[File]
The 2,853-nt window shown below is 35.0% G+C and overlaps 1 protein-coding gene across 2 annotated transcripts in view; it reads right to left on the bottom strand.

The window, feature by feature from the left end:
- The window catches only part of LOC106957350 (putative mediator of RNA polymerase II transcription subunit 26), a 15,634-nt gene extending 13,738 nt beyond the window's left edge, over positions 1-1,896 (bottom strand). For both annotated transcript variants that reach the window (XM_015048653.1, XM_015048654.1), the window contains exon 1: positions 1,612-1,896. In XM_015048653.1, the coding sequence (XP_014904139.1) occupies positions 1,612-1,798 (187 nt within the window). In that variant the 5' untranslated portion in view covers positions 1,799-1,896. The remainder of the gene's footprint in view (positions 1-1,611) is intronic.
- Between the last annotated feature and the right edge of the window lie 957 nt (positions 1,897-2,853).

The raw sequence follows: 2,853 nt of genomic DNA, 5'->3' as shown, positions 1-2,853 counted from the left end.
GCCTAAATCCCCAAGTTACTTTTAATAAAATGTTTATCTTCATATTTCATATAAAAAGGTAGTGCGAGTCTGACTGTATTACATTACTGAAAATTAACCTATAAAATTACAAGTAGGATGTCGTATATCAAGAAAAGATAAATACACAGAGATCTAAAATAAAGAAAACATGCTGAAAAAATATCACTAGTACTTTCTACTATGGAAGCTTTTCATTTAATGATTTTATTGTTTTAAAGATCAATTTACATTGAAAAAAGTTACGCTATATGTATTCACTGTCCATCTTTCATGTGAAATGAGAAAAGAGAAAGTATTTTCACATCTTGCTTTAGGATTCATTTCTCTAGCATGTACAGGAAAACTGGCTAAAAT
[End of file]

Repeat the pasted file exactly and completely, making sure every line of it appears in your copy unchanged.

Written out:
The 2,853-nt window shown below is 35.0% G+C and overlaps 1 protein-coding gene across 2 annotated transcripts in view; it reads right to left on the bottom strand.

The window, feature by feature from the left end:
- The window catches only part of LOC106957350 (putative mediator of RNA polymerase II transcription subunit 26), a 15,634-nt gene extending 13,738 nt beyond the window's left edge, over positions 1-1,896 (bottom strand). For both annotated transcript variants that reach the window (XM_015048653.1, XM_015048654.1), the window contains exon 1: positions 1,612-1,896. In XM_015048653.1, the coding sequence (XP_014904139.1) occupies positions 1,612-1,798 (187 nt within the window). In that variant the 5' untranslated portion in view covers positions 1,799-1,896. The remainder of the gene's footprint in view (positions 1-1,611) is intronic.
- Between the last annotated feature and the right edge of the window lie 957 nt (positions 1,897-2,853).

The raw sequence follows: 2,853 nt of genomic DNA, 5'->3' as shown, positions 1-2,853 counted from the left end.
GCCTAAATCCCCAAGTTACTTTTAATAAAATGTTTATCTTCATATTTCATATAAAAAGGTAGTGCGAGTCTGACTGTATTACATTACTGAAAATTAACCTATAAAATTACAAGTAGGATGTCGTATATCAAGAAAAGATAAATACACAGAGATCTAAAATAAAGAAAACATGCTGAAAAAATATCACTAGTACTTTCTACTATGGAAGCTTTTCATTTAATGATTTTATTGTTTTAAAGATCAATTTACATTGAAAAAAGTTACGCTATATGTATTCACTGTCCATCTTTCATGTGAAATGAGAAAAGAGAAAGTATTTTCACATCTTGCTTTAGGATTCATTTCTCTAGCATGTACAGGAAAACTGGCTAAAAT